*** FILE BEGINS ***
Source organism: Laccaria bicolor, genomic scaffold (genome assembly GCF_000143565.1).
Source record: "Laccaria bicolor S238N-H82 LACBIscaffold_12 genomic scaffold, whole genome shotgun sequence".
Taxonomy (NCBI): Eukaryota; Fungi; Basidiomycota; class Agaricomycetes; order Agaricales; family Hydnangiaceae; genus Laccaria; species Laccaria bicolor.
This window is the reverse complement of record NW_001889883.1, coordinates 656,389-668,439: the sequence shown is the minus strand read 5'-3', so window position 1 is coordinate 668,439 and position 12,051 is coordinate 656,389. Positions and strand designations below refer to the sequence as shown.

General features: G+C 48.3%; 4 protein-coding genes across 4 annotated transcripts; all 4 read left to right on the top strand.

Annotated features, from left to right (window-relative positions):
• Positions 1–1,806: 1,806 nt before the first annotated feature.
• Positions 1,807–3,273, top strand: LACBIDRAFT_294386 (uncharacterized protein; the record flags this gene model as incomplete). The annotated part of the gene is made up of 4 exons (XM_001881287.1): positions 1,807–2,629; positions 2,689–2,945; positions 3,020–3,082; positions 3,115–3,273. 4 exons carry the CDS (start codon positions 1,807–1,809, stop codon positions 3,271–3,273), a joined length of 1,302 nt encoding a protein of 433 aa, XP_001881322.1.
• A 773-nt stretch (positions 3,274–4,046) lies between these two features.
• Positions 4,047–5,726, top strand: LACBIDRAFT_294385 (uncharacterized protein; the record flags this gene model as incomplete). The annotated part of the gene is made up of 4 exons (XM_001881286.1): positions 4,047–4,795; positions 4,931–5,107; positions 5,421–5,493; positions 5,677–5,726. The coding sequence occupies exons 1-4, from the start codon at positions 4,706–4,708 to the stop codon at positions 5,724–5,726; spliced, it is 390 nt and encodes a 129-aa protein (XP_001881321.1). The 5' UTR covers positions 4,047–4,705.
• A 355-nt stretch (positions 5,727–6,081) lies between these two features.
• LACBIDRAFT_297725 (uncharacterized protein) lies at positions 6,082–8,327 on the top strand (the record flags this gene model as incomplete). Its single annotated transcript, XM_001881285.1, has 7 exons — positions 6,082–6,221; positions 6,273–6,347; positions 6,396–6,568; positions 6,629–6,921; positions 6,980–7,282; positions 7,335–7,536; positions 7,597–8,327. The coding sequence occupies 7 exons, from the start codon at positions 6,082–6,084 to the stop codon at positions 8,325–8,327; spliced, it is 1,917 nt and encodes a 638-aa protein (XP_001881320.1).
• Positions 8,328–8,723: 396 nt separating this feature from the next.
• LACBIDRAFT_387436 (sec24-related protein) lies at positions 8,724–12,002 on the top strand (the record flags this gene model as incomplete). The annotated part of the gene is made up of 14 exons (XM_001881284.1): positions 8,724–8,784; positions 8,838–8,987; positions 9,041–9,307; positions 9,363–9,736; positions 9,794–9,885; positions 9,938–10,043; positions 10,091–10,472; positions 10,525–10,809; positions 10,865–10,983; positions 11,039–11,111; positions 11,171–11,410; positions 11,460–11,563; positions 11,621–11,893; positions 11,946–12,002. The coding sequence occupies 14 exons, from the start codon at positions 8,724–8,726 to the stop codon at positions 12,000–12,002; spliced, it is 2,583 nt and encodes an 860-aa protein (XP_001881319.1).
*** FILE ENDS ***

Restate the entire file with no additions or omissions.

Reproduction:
Source organism: Laccaria bicolor, genomic scaffold (genome assembly GCF_000143565.1).
Source record: "Laccaria bicolor S238N-H82 LACBIscaffold_12 genomic scaffold, whole genome shotgun sequence".
Taxonomy (NCBI): Eukaryota; Fungi; Basidiomycota; class Agaricomycetes; order Agaricales; family Hydnangiaceae; genus Laccaria; species Laccaria bicolor.
This window is the reverse complement of record NW_001889883.1, coordinates 656,389-668,439: the sequence shown is the minus strand read 5'-3', so window position 1 is coordinate 668,439 and position 12,051 is coordinate 656,389. Positions and strand designations below refer to the sequence as shown.

General features: G+C 48.3%; 4 protein-coding genes across 4 annotated transcripts; all 4 read left to right on the top strand.

Annotated features, from left to right (window-relative positions):
• Positions 1–1,806: 1,806 nt before the first annotated feature.
• Positions 1,807–3,273, top strand: LACBIDRAFT_294386 (uncharacterized protein; the record flags this gene model as incomplete). The annotated part of the gene is made up of 4 exons (XM_001881287.1): positions 1,807–2,629; positions 2,689–2,945; positions 3,020–3,082; positions 3,115–3,273. 4 exons carry the CDS (start codon positions 1,807–1,809, stop codon positions 3,271–3,273), a joined length of 1,302 nt encoding a protein of 433 aa, XP_001881322.1.
• A 773-nt stretch (positions 3,274–4,046) lies between these two features.
• Positions 4,047–5,726, top strand: LACBIDRAFT_294385 (uncharacterized protein; the record flags this gene model as incomplete). The annotated part of the gene is made up of 4 exons (XM_001881286.1): positions 4,047–4,795; positions 4,931–5,107; positions 5,421–5,493; positions 5,677–5,726. The coding sequence occupies exons 1-4, from the start codon at positions 4,706–4,708 to the stop codon at positions 5,724–5,726; spliced, it is 390 nt and encodes a 129-aa protein (XP_001881321.1). The 5' UTR covers positions 4,047–4,705.
• A 355-nt stretch (positions 5,727–6,081) lies between these two features.
• LACBIDRAFT_297725 (uncharacterized protein) lies at positions 6,082–8,327 on the top strand (the record flags this gene model as incomplete). Its single annotated transcript, XM_001881285.1, has 7 exons — positions 6,082–6,221; positions 6,273–6,347; positions 6,396–6,568; positions 6,629–6,921; positions 6,980–7,282; positions 7,335–7,536; positions 7,597–8,327. The coding sequence occupies 7 exons, from the start codon at positions 6,082–6,084 to the stop codon at positions 8,325–8,327; spliced, it is 1,917 nt and encodes a 638-aa protein (XP_001881320.1).
• Positions 8,328–8,723: 396 nt separating this feature from the next.
• LACBIDRAFT_387436 (sec24-related protein) lies at positions 8,724–12,002 on the top strand (the record flags this gene model as incomplete). The annotated part of the gene is made up of 14 exons (XM_001881284.1): positions 8,724–8,784; positions 8,838–8,987; positions 9,041–9,307; positions 9,363–9,736; positions 9,794–9,885; positions 9,938–10,043; positions 10,091–10,472; positions 10,525–10,809; positions 10,865–10,983; positions 11,039–11,111; positions 11,171–11,410; positions 11,460–11,563; positions 11,621–11,893; positions 11,946–12,002. The coding sequence occupies 14 exons, from the start codon at positions 8,724–8,726 to the stop codon at positions 12,000–12,002; spliced, it is 2,583 nt and encodes an 860-aa protein (XP_001881319.1).